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Landlords spooked by government buy-to-let taxes

Landlords have been spooked by government tax changes to the buy-to-let market, resulting in fewer residential properties coming on the rental market in July.

According to a survey by the Royal Institution of Chartered Surveyors (Rics), smaller landlords are pulling out of the market and this could mean 15 per cent rise in rent prices by 2023 if the supply of new rental homes continues to slow.

The July 2018 survey noted a 22 per cent increase in the number of respondents seeing a fall in new landlord instructions.

Simon Rubinsohn, chief economist at Rics, said that the impact of recent and ongoing tax changes to the buy-to-let market was having a “material impact” on the market.

“The risk, as we have highlighted previously, is that a reduced pipeline of supply will gradually feed through into higher rents in the absence of either a significant uplift in the Build to Rent programme or government funded social housing,” he warned.

“At the present time, there is little evidence that either is likely to make up the shortfall. This augers ill for those many households for whom owner occupation is either out of reach financially or just not a suitable tenure.”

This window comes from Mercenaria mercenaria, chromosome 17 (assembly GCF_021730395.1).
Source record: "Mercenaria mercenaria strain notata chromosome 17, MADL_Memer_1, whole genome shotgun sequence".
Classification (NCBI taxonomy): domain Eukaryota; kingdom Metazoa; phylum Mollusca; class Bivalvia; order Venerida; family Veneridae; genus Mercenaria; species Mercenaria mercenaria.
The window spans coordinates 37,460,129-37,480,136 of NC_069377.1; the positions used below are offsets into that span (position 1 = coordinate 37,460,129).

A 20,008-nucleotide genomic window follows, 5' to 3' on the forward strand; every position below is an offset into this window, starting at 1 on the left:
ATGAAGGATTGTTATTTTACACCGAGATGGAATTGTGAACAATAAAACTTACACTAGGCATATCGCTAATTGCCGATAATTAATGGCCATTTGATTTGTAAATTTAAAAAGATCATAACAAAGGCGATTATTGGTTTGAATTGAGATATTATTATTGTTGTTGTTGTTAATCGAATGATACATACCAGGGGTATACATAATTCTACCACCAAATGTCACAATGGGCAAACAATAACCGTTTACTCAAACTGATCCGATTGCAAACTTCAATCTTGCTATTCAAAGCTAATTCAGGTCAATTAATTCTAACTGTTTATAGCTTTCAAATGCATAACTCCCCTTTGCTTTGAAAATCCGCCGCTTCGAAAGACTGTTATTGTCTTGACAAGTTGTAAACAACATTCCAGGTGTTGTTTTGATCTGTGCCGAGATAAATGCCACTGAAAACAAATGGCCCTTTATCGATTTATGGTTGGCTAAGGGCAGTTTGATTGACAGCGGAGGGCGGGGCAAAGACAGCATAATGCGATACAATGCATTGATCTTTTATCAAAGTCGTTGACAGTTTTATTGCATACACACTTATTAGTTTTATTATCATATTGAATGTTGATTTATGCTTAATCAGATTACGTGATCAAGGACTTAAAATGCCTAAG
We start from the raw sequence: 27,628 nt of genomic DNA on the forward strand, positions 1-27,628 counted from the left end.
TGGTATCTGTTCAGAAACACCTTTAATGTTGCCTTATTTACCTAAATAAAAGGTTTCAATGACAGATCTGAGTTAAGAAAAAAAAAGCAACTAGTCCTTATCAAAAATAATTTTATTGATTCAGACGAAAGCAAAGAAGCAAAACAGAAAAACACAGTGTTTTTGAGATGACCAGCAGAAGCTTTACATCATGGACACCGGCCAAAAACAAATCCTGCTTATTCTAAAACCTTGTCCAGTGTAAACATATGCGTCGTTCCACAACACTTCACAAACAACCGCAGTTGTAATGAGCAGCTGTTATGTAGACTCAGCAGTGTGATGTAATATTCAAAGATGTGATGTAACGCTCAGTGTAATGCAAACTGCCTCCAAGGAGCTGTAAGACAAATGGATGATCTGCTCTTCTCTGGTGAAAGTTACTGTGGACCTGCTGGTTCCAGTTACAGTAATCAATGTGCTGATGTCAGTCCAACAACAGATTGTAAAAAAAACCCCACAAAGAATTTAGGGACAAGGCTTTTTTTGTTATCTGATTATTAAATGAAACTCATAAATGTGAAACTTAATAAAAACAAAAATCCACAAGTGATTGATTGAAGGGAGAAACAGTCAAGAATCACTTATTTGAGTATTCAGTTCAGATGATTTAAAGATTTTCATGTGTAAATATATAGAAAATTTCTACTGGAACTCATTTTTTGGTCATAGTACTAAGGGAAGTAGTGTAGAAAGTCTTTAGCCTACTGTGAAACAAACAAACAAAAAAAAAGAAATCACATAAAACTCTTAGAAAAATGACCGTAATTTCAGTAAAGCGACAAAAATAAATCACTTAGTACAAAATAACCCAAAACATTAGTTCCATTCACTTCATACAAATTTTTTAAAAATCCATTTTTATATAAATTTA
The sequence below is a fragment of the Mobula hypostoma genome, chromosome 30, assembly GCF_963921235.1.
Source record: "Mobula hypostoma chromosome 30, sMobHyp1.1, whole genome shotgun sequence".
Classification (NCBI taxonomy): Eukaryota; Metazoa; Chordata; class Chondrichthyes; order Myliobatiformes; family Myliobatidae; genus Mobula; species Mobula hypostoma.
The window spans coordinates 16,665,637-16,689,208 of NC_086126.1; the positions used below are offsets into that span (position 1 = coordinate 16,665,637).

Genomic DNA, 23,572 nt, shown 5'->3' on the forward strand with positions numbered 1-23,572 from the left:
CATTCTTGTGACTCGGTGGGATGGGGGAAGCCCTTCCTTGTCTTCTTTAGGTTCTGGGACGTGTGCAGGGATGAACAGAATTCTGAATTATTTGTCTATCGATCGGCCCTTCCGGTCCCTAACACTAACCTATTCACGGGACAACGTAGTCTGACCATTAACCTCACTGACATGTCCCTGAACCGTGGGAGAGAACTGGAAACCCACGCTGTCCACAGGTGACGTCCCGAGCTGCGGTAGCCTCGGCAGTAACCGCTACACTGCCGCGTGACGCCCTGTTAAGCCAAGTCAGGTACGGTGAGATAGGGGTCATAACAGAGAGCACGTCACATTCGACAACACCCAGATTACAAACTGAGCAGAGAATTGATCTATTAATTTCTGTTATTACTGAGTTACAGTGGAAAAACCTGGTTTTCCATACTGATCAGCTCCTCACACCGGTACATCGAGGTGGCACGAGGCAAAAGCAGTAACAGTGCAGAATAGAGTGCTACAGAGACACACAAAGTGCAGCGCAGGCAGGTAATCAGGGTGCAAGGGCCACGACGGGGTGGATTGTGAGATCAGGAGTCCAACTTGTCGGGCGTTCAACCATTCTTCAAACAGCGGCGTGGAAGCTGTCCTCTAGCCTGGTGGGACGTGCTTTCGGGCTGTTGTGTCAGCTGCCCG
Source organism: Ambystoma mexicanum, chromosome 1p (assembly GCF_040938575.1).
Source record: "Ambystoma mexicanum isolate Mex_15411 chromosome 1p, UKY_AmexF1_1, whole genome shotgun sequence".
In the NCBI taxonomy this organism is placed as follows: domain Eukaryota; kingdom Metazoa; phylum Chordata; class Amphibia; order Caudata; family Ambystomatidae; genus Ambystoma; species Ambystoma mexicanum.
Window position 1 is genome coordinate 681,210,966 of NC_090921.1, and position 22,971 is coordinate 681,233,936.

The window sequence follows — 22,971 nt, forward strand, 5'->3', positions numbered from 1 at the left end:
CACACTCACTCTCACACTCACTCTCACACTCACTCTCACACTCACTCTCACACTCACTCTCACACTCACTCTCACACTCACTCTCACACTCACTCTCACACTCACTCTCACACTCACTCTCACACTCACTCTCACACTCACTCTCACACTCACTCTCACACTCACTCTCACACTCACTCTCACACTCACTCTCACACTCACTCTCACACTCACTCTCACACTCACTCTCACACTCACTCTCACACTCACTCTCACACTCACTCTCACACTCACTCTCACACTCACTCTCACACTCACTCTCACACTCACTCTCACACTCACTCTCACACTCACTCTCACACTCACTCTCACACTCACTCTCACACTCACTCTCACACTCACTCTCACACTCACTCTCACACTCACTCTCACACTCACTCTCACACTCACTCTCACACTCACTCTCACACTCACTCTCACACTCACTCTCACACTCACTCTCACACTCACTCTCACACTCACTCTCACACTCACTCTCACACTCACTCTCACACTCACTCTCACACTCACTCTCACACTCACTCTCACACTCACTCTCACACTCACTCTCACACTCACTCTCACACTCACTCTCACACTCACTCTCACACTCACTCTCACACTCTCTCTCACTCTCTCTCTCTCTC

The government is in the process of rolling out a series of tax changes that impact the residential buy-to-let market. In April 2016, the government added a three percentage point stamp duty surcharge for private landlords and, a year later, removed tax relief on mortgage interest for higher rate tax payers.

Jazz Jhumat, a financial adviser at Danestone Mortgage & Financial Services, said the government needs to recognise the knock-on effects of discouraging landlords from the buy-to-let market, which will only lead to higher rent prices and affordability issues for poorer tenants.

She explained: “Any increase in landlords paying higher taxes will lead to these charges being paid from the pocket of the tenant. Where we have incentives for first time buyers, perhaps we should have a scheme to encourage first time tenants too.”

Ms Jhumat explained that she is still witnessing good demand for landlords in the North West for properties where they can derive a decent yield, but she acknowledged that more needs to be done to resolve the ongoing supply issues in the housing market.

Source: FT Adviser